I find that the primary purpose of the new warranty plan was to prevent price cutting and eliminate competition from machines sold by authorized Sony dealers for resale to others. There were additional purposes. Sony desired to keep all its dealers operating profitably and to assure that all parts of the country would be covered by authorized dealers ready and willing to render warranty and repair services. This is less likely to occur when non-authorized dealers are skimming the cream from the market place by discount, off the shelf sales effort, followed up with little or no customer service. Also, Sony's marketing plans envisaged that the dealer would "install" the machine. While this entailed opening the carton and plugging in the electric line, it also included advice and instruction in the best use of the machine. In some cases, such installation was an essential part of customer satisfaction and led to the sale of more machines to the same customer. But there are undoubtedly some customers who do not need it, and would prefer to pay less money, taking the product in its carton and without any dealer attention. It was to this latter group that the unauthorized dealers appealed, paying more and charging less than competition, and giving less service and less sales effort.
Once the new warranty plan had been placed in operation, it became apparent to Schulhof, Trowbridge and others of Sony involved in the warranty program that ABP was engaging in large scale wholesaling of Sony dictation equipment to dealers outside of its territory. The new warranty plan resulted in a large number of debits to the ABP account, as serial numbers from machines resold by ABP were turned in by dealers from across the country.
ABP failed to pay Sony for the warranty fees debited to its account. Eiberger asked Sony to furnish proof that warranty service had indeed been rendered by the other dealers who had sent in the serial numbers of machines found within their territory, and which had been traced back to ABP. Sony did not provide any such information, and I find that such information did not exist.
In February of 1976, following a demand by Sony that all warranty fees debited to ABP be paid in full, which demand was met with a refusal by ABP, ABP was informed that no further shipments of Sony equipment would be forthcoming until such fees were paid. ABP's request for additional information relating to the servicing of equipment for which it had been debited was ignored by Sony, and in a letter dated April 12, 1976, plaintiffs were told that the dealer franchise which had expired on March 31, 1976, would not be renewed. The sole reason given by Sony for non-renewal of the ABP franchise was the fact that the warranty fees debited to ABP had remained unpaid.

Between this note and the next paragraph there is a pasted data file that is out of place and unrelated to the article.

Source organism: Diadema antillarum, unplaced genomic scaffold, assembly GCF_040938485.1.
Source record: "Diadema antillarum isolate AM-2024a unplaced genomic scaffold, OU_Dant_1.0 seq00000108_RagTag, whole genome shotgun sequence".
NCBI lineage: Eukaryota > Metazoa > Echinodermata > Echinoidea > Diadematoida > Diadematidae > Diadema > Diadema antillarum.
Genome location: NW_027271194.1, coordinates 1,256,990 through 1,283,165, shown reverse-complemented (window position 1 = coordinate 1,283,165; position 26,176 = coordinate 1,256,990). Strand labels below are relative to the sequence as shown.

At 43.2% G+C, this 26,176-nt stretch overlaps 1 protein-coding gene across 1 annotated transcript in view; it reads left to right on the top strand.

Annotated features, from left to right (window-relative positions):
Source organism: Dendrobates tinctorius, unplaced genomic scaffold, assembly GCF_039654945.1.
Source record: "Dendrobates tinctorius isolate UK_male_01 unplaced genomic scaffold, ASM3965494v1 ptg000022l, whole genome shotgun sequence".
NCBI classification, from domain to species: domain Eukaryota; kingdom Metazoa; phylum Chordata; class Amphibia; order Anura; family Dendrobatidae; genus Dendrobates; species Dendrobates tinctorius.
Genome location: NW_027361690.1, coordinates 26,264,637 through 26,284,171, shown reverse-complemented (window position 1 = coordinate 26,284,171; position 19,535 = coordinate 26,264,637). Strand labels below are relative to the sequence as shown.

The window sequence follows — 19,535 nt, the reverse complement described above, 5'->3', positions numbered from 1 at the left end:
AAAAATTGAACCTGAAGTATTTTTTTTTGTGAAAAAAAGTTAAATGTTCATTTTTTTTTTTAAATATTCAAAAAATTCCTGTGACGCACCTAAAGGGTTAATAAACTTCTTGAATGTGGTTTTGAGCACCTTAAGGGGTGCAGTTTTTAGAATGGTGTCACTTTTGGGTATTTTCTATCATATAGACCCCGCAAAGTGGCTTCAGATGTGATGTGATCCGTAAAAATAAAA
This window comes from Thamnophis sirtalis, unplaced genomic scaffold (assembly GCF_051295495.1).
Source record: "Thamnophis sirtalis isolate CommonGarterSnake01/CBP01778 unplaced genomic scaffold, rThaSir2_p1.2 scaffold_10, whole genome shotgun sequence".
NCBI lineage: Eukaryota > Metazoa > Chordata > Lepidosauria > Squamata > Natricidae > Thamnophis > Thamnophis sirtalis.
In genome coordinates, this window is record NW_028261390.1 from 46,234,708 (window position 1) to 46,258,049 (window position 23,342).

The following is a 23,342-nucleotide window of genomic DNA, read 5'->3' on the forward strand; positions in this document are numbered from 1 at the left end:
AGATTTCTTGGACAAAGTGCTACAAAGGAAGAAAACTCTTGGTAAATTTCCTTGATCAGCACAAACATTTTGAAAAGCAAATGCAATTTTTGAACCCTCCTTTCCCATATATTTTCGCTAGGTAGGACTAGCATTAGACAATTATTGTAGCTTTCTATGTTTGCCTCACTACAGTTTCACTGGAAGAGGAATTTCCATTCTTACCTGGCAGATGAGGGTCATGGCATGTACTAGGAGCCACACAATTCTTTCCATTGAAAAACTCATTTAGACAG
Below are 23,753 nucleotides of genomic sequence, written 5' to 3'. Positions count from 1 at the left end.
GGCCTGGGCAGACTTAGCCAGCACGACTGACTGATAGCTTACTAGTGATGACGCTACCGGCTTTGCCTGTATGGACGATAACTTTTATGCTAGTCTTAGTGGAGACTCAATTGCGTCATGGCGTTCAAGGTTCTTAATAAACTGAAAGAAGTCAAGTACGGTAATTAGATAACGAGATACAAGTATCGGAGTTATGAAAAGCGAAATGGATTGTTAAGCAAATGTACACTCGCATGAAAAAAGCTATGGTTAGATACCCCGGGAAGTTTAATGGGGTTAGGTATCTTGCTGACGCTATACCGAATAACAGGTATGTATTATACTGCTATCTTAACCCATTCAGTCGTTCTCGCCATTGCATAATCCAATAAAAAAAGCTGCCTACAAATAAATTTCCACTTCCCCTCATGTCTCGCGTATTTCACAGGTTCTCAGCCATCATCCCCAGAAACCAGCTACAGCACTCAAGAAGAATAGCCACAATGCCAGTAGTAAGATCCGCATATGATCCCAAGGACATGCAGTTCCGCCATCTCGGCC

In fact, as early as January 1976, according to Trowbridge, and perhaps earlier, according to Aiken, Sony was proceeding with plans to replace ABP as the Sony authorized dealer for the Atlanta area. Early in March 1976, Marvin Buchana, the authorized dealer in Birmingham, Alabama met with Trowbridge. They discussed the possible appointment of Buchanan to the ABP franchise following the anticipated termination of plaintiff. Trowbridge asked Buchanan to prepare a plan for the assumption of the Sony dealership in Atlanta. This plan was prepared by Buchanan and presented to Schulhof, Wyett, and others at meetings taking place April 8, 9 and 10, 1976, at the Sony National Dealer's Convention in Atlanta.
There was conflicting evidence presented on whether Trowbridge and Buchanan were engaged in the solicitation of ABP's sales force prior to the termination of ABP's franchise. Aiken testified that Trowbridge told him in February of 1976 that Sony would not consider replacing ABP with a *1282 dealer who would not hire Carl Froeling, ABP's sales manager. Franks testified to frequent phone conversations between Trowbridge and Froeling beginning in March 1976, after Sony had begun to hold back shipments of dictating equipment to ABP in response to the non-payment of warranty fees. Trowbridge's business expense vouchers reveal that he had lunch with Carl Froeling and one other person during the week ending March 13, 1976 (Pl. Ex. 100). When Eiberger offered to begin training his sales force in copier sales, Froeling refused to be trained for such work. Froeling, now employed by Buchanan, did not testify. I find that ABP's sales force was solicited prior to cancellation. Even if this disputed fact were resolved in defendant's favor, it is noteworthy that almost immediately after ABP's termination, Froeling and two other ABP salesmen went to work for Buchanan selling Sony dictation machines in Atlanta. Franks testified that after these salesmen left, customer lists, salesmen's correspondence with ABP customers, and sales training materials said to be valued at $180.00 were found missing unexplainedly from the ABP business premises.
At the time its salesmen left, ABP was engaged in the sale of other office equipment besides Sony dictation equipment. Included in ABP's product line were Uher recorders and Toshiba calculators, but Sony dictation equipment amounted to 50% of ABP business. Eiberger testified that he evaluated the possibility of acquiring another line of dictation equipment and reached the conclusion that he would not be able to do so. This was based on the fact that IBM, Dictaphone and Lanier were sold through direct sales outlets in Atlanta, while Norelco, the only remaining member of the five largest companies, had been doing business through the same dealer in Atlanta for twenty years. Thus, the termination by Sony resulted in a total immediate loss of the plaintiffs' retail dictation machine business in Atlanta, as well as his resale business.